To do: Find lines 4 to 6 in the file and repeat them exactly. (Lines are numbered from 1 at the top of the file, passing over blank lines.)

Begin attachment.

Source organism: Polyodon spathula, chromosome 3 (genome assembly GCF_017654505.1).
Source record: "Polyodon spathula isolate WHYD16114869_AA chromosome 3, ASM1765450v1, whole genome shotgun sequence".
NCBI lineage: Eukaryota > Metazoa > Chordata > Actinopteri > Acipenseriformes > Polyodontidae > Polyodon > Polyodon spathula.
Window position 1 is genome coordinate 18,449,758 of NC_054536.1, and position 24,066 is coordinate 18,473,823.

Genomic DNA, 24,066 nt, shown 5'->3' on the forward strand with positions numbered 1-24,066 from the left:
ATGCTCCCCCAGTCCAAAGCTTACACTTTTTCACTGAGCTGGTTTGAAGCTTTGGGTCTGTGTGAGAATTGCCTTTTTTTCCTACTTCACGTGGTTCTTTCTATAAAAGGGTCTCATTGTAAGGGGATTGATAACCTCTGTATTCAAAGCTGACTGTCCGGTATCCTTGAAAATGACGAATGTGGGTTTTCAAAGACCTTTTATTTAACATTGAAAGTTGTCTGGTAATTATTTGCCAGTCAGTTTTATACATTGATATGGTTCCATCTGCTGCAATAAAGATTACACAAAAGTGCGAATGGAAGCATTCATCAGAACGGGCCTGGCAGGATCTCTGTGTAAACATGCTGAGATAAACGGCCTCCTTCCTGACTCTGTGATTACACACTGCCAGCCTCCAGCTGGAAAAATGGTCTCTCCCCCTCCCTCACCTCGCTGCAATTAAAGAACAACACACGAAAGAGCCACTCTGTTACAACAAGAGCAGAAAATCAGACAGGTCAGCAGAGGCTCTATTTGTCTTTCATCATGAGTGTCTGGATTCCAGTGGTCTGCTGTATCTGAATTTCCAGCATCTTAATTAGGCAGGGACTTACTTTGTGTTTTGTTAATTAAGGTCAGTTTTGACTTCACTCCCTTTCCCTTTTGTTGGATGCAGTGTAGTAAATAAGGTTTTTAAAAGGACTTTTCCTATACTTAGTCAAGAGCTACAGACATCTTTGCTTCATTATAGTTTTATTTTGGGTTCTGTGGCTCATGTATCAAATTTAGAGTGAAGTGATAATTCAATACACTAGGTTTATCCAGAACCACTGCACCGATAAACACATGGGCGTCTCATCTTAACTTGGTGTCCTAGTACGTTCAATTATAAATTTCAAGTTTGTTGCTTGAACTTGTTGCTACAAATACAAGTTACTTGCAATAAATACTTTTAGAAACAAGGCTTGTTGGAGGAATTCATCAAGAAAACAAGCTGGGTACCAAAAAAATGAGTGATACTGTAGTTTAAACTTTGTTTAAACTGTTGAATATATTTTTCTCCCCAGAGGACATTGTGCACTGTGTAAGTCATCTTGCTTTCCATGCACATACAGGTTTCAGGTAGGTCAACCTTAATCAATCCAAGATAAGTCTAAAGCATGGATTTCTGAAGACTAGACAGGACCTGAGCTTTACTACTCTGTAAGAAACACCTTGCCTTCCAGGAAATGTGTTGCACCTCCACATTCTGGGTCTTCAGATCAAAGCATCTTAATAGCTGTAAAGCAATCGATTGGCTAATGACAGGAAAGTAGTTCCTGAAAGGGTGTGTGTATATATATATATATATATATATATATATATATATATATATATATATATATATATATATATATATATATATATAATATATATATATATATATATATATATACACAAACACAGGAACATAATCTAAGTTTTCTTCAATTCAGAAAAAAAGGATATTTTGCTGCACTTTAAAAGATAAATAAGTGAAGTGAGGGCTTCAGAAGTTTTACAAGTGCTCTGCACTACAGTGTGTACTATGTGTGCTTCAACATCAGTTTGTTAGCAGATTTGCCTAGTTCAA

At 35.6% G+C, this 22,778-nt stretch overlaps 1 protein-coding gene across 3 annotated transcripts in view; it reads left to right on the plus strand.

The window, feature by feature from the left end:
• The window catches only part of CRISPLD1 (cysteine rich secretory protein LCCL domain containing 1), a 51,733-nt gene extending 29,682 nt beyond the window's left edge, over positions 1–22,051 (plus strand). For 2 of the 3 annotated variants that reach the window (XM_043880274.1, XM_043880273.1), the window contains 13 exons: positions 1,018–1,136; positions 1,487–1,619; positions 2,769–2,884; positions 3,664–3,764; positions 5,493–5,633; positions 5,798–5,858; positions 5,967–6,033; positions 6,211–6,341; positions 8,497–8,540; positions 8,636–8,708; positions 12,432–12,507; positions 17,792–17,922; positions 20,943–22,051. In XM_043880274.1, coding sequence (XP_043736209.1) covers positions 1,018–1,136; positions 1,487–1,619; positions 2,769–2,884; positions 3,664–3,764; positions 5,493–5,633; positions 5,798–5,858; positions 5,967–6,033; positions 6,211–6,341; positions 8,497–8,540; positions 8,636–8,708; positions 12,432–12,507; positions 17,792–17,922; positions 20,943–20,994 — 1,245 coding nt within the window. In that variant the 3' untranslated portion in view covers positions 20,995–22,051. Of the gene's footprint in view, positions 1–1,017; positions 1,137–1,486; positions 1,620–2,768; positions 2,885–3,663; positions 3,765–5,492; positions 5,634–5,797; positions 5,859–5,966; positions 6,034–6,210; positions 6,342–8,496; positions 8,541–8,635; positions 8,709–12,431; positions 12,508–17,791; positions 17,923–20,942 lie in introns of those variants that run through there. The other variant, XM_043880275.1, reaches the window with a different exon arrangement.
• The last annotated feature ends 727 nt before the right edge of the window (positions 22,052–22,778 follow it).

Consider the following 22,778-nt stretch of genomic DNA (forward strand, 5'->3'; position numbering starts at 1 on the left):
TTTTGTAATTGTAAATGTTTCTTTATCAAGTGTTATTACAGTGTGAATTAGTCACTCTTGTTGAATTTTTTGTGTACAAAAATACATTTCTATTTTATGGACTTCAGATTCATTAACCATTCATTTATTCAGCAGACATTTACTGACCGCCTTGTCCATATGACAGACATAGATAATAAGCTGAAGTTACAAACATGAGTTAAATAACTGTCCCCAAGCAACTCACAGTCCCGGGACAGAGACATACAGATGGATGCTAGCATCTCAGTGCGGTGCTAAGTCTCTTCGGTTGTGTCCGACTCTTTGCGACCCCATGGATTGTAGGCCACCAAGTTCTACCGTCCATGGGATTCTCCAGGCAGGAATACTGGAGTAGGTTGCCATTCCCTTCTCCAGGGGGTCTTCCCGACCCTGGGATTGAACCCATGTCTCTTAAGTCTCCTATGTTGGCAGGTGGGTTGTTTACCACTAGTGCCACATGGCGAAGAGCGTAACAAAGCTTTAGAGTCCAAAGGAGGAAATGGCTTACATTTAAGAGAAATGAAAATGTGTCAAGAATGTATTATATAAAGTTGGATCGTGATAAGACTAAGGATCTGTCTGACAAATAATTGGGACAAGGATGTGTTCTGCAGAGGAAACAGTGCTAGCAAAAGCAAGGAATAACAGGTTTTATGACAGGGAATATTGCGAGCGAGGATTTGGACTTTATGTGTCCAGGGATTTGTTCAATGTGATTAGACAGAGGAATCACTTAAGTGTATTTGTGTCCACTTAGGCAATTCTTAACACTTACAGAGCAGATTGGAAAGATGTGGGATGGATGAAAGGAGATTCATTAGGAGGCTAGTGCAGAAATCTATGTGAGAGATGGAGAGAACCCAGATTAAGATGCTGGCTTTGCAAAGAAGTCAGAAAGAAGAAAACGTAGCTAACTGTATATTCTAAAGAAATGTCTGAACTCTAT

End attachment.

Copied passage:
Window position 1 is genome coordinate 18,449,758 of NC_054536.1, and position 24,066 is coordinate 18,473,823.

Genomic DNA, 24,066 nt, shown 5'->3' on the forward strand with positions numbered 1-24,066 from the left:
ATGCTCCCCCAGTCCAAAGCTTACACTTTTTCACTGAGCTGGTTTGAAGCTTTGGGTCTGTGTGAGAATTGCCTTTTTTTCCTACTTCACGTGGTTCTTTCTATAAAAGGGTCTCATTGTAAGGGGATTGATAACCTCTGTATTCAAAGCTGACTGTCCGGTATCCTTGAAAATGACGAATGTGGGTTTTCAAAGACCTTTTATTTAACATTGAAAGTTGTCTGGTAATTATTTGCCAGTCAGTTTTATACATTGATATGGTTCCATCTGCTGCAATAAAGATTACACAAAAGTGCGAATGGAAGCATTCATCAGAACGGGCCTGGCAGGATCTCTGTGTAAACATGCTGAGATAAACGGCCTCCTTCCTGACTCTGTGATTACACACTGCCAGCCTCCAGCTGGAAAAATGGTCTCTCCCCCTCCCTCACCTCGCTGCAATTAAAGAACAACACACGAAAGAGCCACTCTGTTACAACAAGAGCAGAAAATCAGACAGGTCAGCAGAGGCTCTATTTGTCTTTCATCATGAGTGTCTGGATTCCAGTGGTCTGCTGTATCTGAATTTCCAGCATCTTAATTAGGCAGGGACTTACTTTGTGTTTTGTTAATTAAGGTCAGTTTTGACTTCACTCCCTTTCCCTTTTGTTGGATGCAGTGTAGTAAATAAGGTTTTTAAAAGGACTTTTCCTATACTTAGTCAAGAGCTACAGACATCTTTGCTTCATTATAGTTTTATTTTGGGTTCTGTGGCTCATGTATCAAATTTAGAGTGAAGTGATAATTCAATACACTAGGTTTATCCAGAACCACTGCACCGATAAACACATGGGCGTCTCATCTTAACTTGGTGTCCTAGTACGTTCAATTATAAATTTCAAGTTTGTTGCTTGAACTTGTTGCTACAAATACAAGTTACTTGCAATAAATACTTTTAGAAACAAGGCTTGTTGGAGGAATTCATCAAGAAAACAAGCTGGGTACCAAAAAAATGAGTGATACTGTAGTTTAAACTTTGTTTAAACTGTTGAATATATTTTTCTCCCCAGAGGACATTGTGCACTGTGTAAGTCATCTTGCTTTCCATGCACATACAGGTTTCAGGTAGGTCAACCTTAATCAATCCAAGATAAGTCTAAAGCATGGATTTCTGAAGACTAGACAGGACCTGAGCTTTACTACTCTGTAAGAAACACCTTGCCTTCCAGGAAATGTGTTGCACCTCCACATTCTGGGTCTTCAGATCAAAGCATCTTAATAGCTGTAAAGCAATCGATTGGCTAATGACAGGAAAGTAGTTCCTGAAAGGGTGTGTGTATATATATATATATATATATATATATATATATATATATATATATATATATATATATATATATATATATATATAATATATATATATATATATATATATATACACAAACACAGGAACATAATCTAAGTTTTCTTCAATTCAGAAAAAAAGGATATTTTGCTGCACTTTAAAAGATAAATAAGTGAAGTGAGGGCTTCAGAAGTTTTACAAGTGCTCTGCACTACAGTGTGTACTATGTGTGCTTCAACATCAGTTTGTTAGCAGATTTGCCTAGTTCAA